A 5-liter four-mouthed flask equipped with a thermometer, cooling tube and stirrer was charged with 33.2 g of the solution prepared in the same manner as in EXAMPLE 1 to contain the silicone polymer, 6 g of T-glycidoxypropyltrimethoxysilane (manufactured by Nippon Unicar Co., Ltd; A-187) as a silane-based coupling agent at a ratio of the silicone polymer to A-187 of 2: 1 by weight, 555 g of methylethylketone, and 1331 g of the same silica as used in EXAMPLE 1 as the inorganic filler. The mixture was then stirred at 80°C for 1 hour to prepare the treatment solution containing the inorganic filler surface-treated with the silicone polymer.

(Preparation of the resin varnish)

The treatment solution containing the inorganic filler was incorporated with the cyanate resin solution prepared above and 266 g of an epoxy resin containing a dicyclopentadiene structure (manufactured by Dainippon Ink and Chemicals, Inc.; HP-7200) as the epoxy resin, and the mixture was stirred at 65°C for 1 hour to dissolve and disperse the cyanate resin. The resultant solution was cooled to room temperature, and incorporated with 21.4 g of p-tert-octyl phenol, 0.05 g of zinc naphthenate as a setting promoter and 348 g of methylethylketone, to prepare the resin varnish containing non-volatile content at around 65%.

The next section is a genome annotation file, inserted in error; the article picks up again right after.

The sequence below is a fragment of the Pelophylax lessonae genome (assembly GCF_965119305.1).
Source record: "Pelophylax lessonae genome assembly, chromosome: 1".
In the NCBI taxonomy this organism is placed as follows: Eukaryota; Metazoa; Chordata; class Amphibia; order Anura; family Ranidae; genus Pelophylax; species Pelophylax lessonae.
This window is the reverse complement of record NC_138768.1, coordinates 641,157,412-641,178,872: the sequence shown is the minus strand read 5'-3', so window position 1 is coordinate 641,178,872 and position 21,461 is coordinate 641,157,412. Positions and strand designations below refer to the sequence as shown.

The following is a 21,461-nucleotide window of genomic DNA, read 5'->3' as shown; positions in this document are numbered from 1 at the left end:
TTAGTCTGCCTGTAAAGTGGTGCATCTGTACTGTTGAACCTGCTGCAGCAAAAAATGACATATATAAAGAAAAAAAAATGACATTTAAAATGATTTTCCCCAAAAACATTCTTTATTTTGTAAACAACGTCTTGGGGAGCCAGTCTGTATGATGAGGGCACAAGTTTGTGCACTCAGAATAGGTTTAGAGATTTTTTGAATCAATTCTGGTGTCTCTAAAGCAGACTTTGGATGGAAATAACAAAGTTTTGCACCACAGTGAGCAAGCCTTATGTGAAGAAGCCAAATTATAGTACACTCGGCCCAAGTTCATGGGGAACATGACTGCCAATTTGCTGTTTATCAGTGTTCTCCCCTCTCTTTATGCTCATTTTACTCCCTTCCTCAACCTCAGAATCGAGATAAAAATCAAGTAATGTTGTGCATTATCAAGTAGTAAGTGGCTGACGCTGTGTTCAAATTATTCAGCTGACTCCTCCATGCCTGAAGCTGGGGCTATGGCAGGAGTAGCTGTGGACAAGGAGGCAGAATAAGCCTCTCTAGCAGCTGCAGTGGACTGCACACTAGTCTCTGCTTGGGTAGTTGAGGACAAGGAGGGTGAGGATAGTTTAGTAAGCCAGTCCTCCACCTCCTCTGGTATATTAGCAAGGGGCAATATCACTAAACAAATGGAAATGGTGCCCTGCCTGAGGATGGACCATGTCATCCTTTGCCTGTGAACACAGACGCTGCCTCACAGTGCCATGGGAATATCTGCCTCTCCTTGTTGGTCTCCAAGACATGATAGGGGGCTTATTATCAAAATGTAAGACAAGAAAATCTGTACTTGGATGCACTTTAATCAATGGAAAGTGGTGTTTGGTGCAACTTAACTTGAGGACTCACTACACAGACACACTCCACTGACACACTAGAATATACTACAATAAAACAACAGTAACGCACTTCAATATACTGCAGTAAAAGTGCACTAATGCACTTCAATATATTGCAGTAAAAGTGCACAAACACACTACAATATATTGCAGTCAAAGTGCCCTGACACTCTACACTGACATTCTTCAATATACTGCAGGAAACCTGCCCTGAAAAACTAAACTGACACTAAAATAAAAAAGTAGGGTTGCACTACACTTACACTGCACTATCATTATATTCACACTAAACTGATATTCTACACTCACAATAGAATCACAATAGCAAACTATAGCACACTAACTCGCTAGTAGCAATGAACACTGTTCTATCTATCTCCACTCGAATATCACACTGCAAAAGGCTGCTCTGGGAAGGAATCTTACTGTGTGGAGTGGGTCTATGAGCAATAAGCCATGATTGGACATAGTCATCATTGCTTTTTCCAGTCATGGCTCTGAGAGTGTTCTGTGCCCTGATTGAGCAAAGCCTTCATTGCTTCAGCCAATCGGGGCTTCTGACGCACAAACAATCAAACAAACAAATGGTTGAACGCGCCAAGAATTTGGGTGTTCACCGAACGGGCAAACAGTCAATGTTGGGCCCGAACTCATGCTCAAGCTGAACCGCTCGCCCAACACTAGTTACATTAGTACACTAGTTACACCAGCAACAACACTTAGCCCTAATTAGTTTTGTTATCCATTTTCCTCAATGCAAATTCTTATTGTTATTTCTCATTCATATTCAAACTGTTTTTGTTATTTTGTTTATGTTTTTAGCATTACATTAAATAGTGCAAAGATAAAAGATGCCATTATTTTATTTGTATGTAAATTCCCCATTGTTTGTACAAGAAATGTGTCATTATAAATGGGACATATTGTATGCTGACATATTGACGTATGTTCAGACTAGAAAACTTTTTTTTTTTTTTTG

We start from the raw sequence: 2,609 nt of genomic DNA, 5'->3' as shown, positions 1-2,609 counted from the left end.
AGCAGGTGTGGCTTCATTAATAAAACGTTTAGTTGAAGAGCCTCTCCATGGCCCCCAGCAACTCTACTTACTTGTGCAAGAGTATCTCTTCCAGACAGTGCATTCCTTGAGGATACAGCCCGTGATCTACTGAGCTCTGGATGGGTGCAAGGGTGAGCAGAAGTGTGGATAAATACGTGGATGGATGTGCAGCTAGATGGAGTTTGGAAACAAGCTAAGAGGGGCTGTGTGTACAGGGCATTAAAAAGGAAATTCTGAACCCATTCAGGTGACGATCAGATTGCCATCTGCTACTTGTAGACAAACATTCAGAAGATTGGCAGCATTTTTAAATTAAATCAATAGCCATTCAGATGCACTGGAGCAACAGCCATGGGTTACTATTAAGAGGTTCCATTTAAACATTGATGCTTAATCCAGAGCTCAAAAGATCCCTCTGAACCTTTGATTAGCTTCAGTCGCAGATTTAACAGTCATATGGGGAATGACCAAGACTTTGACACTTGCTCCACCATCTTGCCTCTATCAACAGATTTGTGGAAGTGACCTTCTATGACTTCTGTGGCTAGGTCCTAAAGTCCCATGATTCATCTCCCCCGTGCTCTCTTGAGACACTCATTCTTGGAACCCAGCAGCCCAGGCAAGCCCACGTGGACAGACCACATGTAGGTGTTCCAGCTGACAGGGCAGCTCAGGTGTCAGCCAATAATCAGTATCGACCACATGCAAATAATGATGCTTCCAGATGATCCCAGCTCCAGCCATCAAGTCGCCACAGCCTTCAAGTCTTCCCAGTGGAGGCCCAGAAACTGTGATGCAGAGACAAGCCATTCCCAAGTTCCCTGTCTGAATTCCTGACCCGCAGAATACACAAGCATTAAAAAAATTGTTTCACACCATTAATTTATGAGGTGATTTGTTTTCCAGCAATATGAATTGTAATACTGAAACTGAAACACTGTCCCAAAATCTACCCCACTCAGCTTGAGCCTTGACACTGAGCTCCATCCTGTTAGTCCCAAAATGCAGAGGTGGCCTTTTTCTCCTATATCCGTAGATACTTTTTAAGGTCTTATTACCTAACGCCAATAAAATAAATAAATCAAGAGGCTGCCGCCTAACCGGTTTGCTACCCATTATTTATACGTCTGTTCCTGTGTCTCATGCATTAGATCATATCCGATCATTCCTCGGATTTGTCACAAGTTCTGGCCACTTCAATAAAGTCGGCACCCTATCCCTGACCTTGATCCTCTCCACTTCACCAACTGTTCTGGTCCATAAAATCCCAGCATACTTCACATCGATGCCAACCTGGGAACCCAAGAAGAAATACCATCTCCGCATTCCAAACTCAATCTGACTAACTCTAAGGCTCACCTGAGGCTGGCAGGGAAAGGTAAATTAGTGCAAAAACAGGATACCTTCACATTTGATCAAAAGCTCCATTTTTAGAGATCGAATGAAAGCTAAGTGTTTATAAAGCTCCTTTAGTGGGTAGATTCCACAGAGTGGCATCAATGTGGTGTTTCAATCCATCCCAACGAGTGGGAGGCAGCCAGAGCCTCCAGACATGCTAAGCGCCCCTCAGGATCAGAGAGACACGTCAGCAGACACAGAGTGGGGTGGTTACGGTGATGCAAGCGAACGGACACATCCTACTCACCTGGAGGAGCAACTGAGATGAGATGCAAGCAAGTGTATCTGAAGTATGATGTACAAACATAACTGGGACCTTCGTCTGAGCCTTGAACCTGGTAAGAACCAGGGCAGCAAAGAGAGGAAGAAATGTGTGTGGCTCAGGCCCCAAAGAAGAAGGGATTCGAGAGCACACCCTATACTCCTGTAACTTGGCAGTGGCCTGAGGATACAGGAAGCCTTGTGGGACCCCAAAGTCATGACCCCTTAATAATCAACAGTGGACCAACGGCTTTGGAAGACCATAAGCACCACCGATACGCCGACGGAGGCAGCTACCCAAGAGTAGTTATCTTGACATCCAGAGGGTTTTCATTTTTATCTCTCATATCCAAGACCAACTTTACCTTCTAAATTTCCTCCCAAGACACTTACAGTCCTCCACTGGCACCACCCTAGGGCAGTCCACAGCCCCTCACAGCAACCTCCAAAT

(EXAMPLE 8)

A 2-liter four-mouthed flask equipped with a thermometer, cooling tube and stirrer was charged with the cyanate resin solution prepared in the same manner as in EXAMPLE 1 and 532 g of methylethylketone, and the mixture was stirred at 65°C for 1 hour to dissolve the cyanate resin. The resultant solution was incorporated with the solution prepared in the same manner as in EXAMPLE 1 to contain the silicone polymer, and stirred for 30 minutes, to which 915 g of the same silica as used in EXAMPLE 1 was added as the inorganic filler, and the mixture was stirred for 1 hour to disperse the inorganic filler. The resultant solution was cooled to room temperature, and incorporated with 0.06 g of zinc naphthenate as a setting promoter, to prepare the resin varnish containing non-volatile content at around 65%.